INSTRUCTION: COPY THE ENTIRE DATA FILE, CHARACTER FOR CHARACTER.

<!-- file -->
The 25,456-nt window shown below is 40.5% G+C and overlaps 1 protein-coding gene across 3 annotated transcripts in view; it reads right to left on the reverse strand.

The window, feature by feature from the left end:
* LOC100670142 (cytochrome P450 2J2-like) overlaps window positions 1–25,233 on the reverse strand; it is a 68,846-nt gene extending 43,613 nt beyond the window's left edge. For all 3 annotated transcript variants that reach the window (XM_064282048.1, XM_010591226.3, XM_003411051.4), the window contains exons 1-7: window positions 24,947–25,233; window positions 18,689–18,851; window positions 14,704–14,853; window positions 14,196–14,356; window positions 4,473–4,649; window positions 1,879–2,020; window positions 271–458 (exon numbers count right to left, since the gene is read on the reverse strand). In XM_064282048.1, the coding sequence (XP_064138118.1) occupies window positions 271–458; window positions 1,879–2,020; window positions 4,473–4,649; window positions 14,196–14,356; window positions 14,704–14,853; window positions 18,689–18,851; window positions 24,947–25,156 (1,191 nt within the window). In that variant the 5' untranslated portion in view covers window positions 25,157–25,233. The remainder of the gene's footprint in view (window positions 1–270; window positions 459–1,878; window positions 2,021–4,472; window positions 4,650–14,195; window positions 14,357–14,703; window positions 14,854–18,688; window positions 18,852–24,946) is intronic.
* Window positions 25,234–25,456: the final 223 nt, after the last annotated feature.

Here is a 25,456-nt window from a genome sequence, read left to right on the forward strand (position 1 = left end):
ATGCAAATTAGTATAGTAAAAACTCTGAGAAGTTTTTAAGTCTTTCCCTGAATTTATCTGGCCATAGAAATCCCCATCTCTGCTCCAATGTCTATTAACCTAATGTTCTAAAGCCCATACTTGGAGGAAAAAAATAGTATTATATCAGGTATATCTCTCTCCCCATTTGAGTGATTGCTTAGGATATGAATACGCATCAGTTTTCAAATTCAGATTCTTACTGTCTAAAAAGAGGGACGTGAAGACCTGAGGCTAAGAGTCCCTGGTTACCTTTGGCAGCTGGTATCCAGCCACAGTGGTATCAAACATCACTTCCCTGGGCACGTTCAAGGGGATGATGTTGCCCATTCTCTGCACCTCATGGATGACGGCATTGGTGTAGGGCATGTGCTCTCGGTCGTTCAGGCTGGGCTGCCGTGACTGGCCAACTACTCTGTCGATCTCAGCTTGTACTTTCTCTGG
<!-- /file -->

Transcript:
The 25,456-nt window shown below is 40.5% G+C and overlaps 1 protein-coding gene across 3 annotated transcripts in view; it reads right to left on the reverse strand.

The window, feature by feature from the left end:
* LOC100670142 (cytochrome P450 2J2-like) overlaps window positions 1–25,233 on the reverse strand; it is a 68,846-nt gene extending 43,613 nt beyond the window's left edge. For all 3 annotated transcript variants that reach the window (XM_064282048.1, XM_010591226.3, XM_003411051.4), the window contains exons 1-7: window positions 24,947–25,233; window positions 18,689–18,851; window positions 14,704–14,853; window positions 14,196–14,356; window positions 4,473–4,649; window positions 1,879–2,020; window positions 271–458 (exon numbers count right to left, since the gene is read on the reverse strand). In XM_064282048.1, the coding sequence (XP_064138118.1) occupies window positions 271–458; window positions 1,879–2,020; window positions 4,473–4,649; window positions 14,196–14,356; window positions 14,704–14,853; window positions 18,689–18,851; window positions 24,947–25,156 (1,191 nt within the window). In that variant the 5' untranslated portion in view covers window positions 25,157–25,233. The remainder of the gene's footprint in view (window positions 1–270; window positions 459–1,878; window positions 2,021–4,472; window positions 4,650–14,195; window positions 14,357–14,703; window positions 14,854–18,688; window positions 18,852–24,946) is intronic.
* Window positions 25,234–25,456: the final 223 nt, after the last annotated feature.

Here is a 25,456-nt window from a genome sequence, read left to right on the forward strand (position 1 = left end):
ATGCAAATTAGTATAGTAAAAACTCTGAGAAGTTTTTAAGTCTTTCCCTGAATTTATCTGGCCATAGAAATCCCCATCTCTGCTCCAATGTCTATTAACCTAATGTTCTAAAGCCCATACTTGGAGGAAAAAAATAGTATTATATCAGGTATATCTCTCTCCCCATTTGAGTGATTGCTTAGGATATGAATACGCATCAGTTTTCAAATTCAGATTCTTACTGTCTAAAAAGAGGGACGTGAAGACCTGAGGCTAAGAGTCCCTGGTTACCTTTGGCAGCTGGTATCCAGCCACAGTGGTATCAAACATCACTTCCCTGGGCACGTTCAAGGGGATGATGTTGCCCATTCTCTGCACCTCATGGATGACGGCATTGGTGTAGGGCATGTGCTCTCGGTCGTTCAGGCTGGGCTGCCGTGACTGGCCAACTACTCTGTCGATCTCAGCTTGTACTTTCTCTGG